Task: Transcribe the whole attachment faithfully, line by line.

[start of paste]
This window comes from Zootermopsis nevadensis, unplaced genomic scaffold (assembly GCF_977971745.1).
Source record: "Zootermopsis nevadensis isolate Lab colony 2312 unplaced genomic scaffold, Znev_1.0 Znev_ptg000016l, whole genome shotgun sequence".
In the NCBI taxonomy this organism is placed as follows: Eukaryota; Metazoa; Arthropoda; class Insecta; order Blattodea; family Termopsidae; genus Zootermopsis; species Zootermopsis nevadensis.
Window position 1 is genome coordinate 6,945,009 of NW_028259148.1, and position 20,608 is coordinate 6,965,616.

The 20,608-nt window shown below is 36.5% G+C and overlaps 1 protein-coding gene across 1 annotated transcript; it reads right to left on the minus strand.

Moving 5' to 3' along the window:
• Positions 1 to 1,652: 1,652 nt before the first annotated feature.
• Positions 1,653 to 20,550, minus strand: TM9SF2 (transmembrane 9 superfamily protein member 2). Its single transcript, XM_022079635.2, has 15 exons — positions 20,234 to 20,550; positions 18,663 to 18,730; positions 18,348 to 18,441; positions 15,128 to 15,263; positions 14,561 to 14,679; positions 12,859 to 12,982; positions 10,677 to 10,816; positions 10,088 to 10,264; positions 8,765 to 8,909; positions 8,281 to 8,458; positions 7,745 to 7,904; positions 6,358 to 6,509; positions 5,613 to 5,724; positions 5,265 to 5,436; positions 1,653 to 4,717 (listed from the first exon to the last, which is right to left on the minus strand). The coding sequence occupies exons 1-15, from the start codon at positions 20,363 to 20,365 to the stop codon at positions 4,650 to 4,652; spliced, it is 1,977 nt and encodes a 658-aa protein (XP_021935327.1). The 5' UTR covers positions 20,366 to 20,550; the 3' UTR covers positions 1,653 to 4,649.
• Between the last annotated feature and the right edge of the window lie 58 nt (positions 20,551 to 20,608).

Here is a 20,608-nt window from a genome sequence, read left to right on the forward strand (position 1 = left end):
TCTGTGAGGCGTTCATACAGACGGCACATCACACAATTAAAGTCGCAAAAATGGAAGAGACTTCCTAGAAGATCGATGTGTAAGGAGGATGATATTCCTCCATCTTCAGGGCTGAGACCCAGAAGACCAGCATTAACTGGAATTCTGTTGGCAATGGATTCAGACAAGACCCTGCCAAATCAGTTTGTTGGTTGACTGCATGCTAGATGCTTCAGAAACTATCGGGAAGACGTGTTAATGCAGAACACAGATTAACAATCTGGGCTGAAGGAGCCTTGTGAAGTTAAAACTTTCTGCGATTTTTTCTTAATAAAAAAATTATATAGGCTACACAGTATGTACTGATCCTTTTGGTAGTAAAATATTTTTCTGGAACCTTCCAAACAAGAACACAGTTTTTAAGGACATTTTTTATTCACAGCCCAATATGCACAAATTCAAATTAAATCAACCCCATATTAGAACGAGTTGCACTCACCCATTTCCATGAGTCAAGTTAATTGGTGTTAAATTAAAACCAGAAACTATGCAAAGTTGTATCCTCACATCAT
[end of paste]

This window comes from Zootermopsis nevadensis, unplaced genomic scaffold (assembly GCF_977971745.1).
Source record: "Zootermopsis nevadensis isolate Lab colony 2312 unplaced genomic scaffold, Znev_1.0 Znev_ptg000016l, whole genome shotgun sequence".
In the NCBI taxonomy this organism is placed as follows: Eukaryota; Metazoa; Arthropoda; class Insecta; order Blattodea; family Termopsidae; genus Zootermopsis; species Zootermopsis nevadensis.
Window position 1 is genome coordinate 6,945,009 of NW_028259148.1, and position 20,608 is coordinate 6,965,616.

The 20,608-nt window shown below is 36.5% G+C and overlaps 1 protein-coding gene across 1 annotated transcript; it reads right to left on the minus strand.

Moving 5' to 3' along the window:
• Positions 1 to 1,652: 1,652 nt before the first annotated feature.
• Positions 1,653 to 20,550, minus strand: TM9SF2 (transmembrane 9 superfamily protein member 2). Its single transcript, XM_022079635.2, has 15 exons — positions 20,234 to 20,550; positions 18,663 to 18,730; positions 18,348 to 18,441; positions 15,128 to 15,263; positions 14,561 to 14,679; positions 12,859 to 12,982; positions 10,677 to 10,816; positions 10,088 to 10,264; positions 8,765 to 8,909; positions 8,281 to 8,458; positions 7,745 to 7,904; positions 6,358 to 6,509; positions 5,613 to 5,724; positions 5,265 to 5,436; positions 1,653 to 4,717 (listed from the first exon to the last, which is right to left on the minus strand). The coding sequence occupies exons 1-15, from the start codon at positions 20,363 to 20,365 to the stop codon at positions 4,650 to 4,652; spliced, it is 1,977 nt and encodes a 658-aa protein (XP_021935327.1). The 5' UTR covers positions 20,366 to 20,550; the 3' UTR covers positions 1,653 to 4,649.
• Between the last annotated feature and the right edge of the window lie 58 nt (positions 20,551 to 20,608).

Here is a 20,608-nt window from a genome sequence, read left to right on the forward strand (position 1 = left end):
TCTGTGAGGCGTTCATACAGACGGCACATCACACAATTAAAGTCGCAAAAATGGAAGAGACTTCCTAGAAGATCGATGTGTAAGGAGGATGATATTCCTCCATCTTCAGGGCTGAGACCCAGAAGACCAGCATTAACTGGAATTCTGTTGGCAATGGATTCAGACAAGACCCTGCCAAATCAGTTTGTTGGTTGACTGCATGCTAGATGCTTCAGAAACTATCGGGAAGACGTGTTAATGCAGAACACAGATTAACAATCTGGGCTGAAGGAGCCTTGTGAAGTTAAAACTTTCTGCGATTTTTTCTTAATAAAAAAATTATATAGGCTACACAGTATGTACTGATCCTTTTGGTAGTAAAATATTTTTCTGGAACCTTCCAAACAAGAACACAGTTTTTAAGGACATTTTTTATTCACAGCCCAATATGCACAAATTCAAATTAAATCAACCCCATATTAGAACGAGTTGCACTCACCCATTTCCATGAGTCAAGTTAATTGGTGTTAAATTAAAACCAGAAACTATGCAAAGTTGTATCCTCACATCAT